Moisture and vapor barriers are two different things that serve a similar purpose: preventing mold from rotting out building materials. The purpose of vapor barriers is to prevent condensation inside an exterior, non-basement wall. Cold air holds less moisture than warm air. In winter, as the warm, moist indoor air changes temperature inside the walls to the outdoor temperature, the water vapor could condense inside the insulation, creating mold. Thus, the vapor barrier between the wall surface and the insulation keeps the moist water vapor inside the room, away from the insulation.
However, in basements, the outdoor surface rarely gets that cold so as to create such a difference. (Some disagree, but that's my opinion). Moreover, the problem in basements is often not moisture from indoor air creeping into the walls and condensing, but moisture from the soil outside the foundation wall creeping in. I thus suggest not using a vapor barrier in a basement and instead using a moisture barrier on the foundation walls to prevent water from seeping IN.
Keep in mind two things. First, you do not want to trap moisture. One side of the insulation should be able to "breathe" to allow any water that accidentally DOES get in there to eventually evaporate. (With the correct barrier, the water should not be replentished and presumably will be a one-time thing.) You want to make sure there is no way that the humidity of the air in the insulation is higher than BOTH the indoor and outdoor air. If you have sealed the wall from moisture, then do not put a vapor barrier on the insulation. If the insulation comes with a vapor barrier, remove it or face the vapor barrier toward the exterior, not the interior. You might want to add a 6 mil sheet of plastic between the wall and insulation as an additional moisture barrier because it will last longer than the waterproof paint.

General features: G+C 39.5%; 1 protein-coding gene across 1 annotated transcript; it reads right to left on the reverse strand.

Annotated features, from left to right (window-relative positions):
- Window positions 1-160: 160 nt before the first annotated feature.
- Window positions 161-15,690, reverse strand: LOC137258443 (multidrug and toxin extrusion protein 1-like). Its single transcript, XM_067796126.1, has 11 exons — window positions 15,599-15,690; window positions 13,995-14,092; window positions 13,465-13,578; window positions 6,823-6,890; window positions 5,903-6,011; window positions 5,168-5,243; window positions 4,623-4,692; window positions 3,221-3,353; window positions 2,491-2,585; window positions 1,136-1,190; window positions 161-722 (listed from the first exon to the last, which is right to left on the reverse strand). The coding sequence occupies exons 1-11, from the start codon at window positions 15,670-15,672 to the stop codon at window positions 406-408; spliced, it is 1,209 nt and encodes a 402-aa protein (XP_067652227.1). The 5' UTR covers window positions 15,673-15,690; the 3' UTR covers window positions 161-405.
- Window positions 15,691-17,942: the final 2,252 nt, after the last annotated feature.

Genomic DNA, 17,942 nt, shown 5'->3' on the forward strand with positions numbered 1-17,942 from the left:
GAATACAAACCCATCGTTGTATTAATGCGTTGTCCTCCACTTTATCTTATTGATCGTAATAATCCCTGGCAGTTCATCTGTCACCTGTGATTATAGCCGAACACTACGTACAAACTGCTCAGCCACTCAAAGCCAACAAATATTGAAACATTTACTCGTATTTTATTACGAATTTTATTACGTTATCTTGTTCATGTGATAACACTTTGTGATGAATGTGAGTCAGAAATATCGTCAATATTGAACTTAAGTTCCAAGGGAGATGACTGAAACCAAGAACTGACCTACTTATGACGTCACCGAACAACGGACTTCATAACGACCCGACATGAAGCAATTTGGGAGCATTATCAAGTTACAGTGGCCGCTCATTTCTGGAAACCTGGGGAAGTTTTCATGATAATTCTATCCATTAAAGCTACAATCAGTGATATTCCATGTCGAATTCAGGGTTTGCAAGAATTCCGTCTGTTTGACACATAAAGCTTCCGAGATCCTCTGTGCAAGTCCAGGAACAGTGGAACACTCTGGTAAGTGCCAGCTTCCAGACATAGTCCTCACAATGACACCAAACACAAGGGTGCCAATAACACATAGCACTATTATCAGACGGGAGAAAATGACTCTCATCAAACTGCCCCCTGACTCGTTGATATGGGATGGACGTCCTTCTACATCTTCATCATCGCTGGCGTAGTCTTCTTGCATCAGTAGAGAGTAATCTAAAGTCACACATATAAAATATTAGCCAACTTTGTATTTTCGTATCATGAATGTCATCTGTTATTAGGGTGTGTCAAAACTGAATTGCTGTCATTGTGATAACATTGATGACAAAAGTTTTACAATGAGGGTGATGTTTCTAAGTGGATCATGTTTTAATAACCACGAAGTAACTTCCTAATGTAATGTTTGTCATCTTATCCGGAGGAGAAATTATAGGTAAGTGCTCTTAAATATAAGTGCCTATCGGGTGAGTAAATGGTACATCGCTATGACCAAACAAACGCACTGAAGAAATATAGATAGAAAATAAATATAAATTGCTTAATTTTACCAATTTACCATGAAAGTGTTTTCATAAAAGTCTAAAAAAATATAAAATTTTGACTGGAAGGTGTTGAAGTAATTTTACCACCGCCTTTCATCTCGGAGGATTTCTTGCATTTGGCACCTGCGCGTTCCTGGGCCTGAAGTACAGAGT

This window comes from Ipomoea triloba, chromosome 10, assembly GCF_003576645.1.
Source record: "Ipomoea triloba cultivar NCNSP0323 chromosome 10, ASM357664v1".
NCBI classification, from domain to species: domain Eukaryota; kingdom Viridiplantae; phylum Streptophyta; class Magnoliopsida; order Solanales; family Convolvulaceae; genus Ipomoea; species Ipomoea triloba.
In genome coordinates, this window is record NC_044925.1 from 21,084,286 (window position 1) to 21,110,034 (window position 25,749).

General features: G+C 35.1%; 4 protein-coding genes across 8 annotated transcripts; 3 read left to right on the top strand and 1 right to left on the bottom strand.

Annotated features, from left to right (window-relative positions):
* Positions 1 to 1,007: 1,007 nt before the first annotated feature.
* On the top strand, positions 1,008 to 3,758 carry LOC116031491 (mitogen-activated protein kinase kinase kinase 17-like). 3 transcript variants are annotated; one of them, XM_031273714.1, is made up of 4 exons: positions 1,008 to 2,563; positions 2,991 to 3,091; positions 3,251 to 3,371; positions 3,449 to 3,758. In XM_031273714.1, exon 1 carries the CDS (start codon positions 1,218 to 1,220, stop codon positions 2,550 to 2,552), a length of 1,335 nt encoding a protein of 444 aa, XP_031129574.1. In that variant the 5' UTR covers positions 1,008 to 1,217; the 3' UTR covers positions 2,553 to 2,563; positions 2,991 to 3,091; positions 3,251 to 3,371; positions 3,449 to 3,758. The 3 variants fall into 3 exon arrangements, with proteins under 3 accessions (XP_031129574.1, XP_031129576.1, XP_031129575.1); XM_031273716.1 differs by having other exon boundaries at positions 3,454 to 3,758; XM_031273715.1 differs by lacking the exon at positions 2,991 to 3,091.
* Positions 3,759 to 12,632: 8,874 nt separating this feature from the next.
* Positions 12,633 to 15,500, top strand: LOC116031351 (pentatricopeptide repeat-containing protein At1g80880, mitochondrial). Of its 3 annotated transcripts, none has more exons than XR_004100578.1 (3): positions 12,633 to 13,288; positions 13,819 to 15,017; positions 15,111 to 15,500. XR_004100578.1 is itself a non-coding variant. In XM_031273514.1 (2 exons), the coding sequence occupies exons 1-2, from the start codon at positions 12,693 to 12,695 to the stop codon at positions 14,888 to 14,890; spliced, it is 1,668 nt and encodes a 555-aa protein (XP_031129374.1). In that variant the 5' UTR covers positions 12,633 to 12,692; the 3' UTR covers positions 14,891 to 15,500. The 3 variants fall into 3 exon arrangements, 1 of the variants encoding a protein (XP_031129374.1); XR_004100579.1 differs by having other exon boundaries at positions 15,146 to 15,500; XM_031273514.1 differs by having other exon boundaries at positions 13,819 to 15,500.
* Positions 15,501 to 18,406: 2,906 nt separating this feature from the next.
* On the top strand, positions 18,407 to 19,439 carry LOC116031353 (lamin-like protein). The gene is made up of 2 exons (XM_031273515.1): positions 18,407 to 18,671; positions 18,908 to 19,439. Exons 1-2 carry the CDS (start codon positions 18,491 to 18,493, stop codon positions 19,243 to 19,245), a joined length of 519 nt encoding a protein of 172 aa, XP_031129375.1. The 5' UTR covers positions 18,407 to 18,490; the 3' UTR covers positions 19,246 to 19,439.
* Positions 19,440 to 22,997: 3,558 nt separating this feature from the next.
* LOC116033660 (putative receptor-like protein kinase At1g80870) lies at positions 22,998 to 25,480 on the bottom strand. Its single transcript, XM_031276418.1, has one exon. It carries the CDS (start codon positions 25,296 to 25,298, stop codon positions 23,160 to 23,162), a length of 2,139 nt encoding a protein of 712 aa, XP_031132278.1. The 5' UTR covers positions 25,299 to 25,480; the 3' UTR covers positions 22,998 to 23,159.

As for mositure in a basement from the exterior, the threat is often exaggerated unless your basement lies under the water table. The water "wants" to go down with gravity, not sideways into your basement. If your wall is pourous, then it will create a path of less resistance from the soil and moisture will seep in. But the slight barrier that you have done will make the water travel through the soil downward with gravity. You need not fortify your wall like a pool.
The foam insulation is for insulation, not water or vapor protection. Indeed, it needs protection from vapor condenscing in it as the temperature changes insides the insulation to cross the dewpoint and potentially condense water inside the foam.
[This message has been edited by Lawrence (edited April 11, 2003).]
You might check out their website www.jdtechnical.com for some waterproofing information as well as products.
- 15 Old House Features We Shouldn't Abandon
- 13 Lazy Cleaning Tricks for a Spotless Home
- Laundry Room Ideas to Knock Your Socks Off
- Insanely Easy 60-Minute Home Improvements
- 12 Sheds You Could Live (or Work) In
- Assembly Required: 15 DIY Kit Homes
- 7 House Sounds You Never Want to Ignore
- 10 Surprisingly Simple Woodworking Projects
- Worth It: 8 Renovations That Pay You Back
- Organize Your Life with 12 Dollar-Store Buys
- 9 Totally Amazing Mobile Home Makeovers
- Don't Make These 7 Mistakes in Small Spaces
- 16 Sneaky Storage Ideas
- 15 Totally Unexpected DIY Flooring Alternatives
- 7 Easy Budget-Friendly Backyard Makeovers
- 10 Closet Cures That Cost Less Than $100
- 11 Easy DIY Projects to Declutter Your Home
- 10 "Zero Dollar" Garden Hacks
- 10 Killproof Plants for a No-Effort Landscape
- 9 Insanely Easy 1-Hour Backyard Projects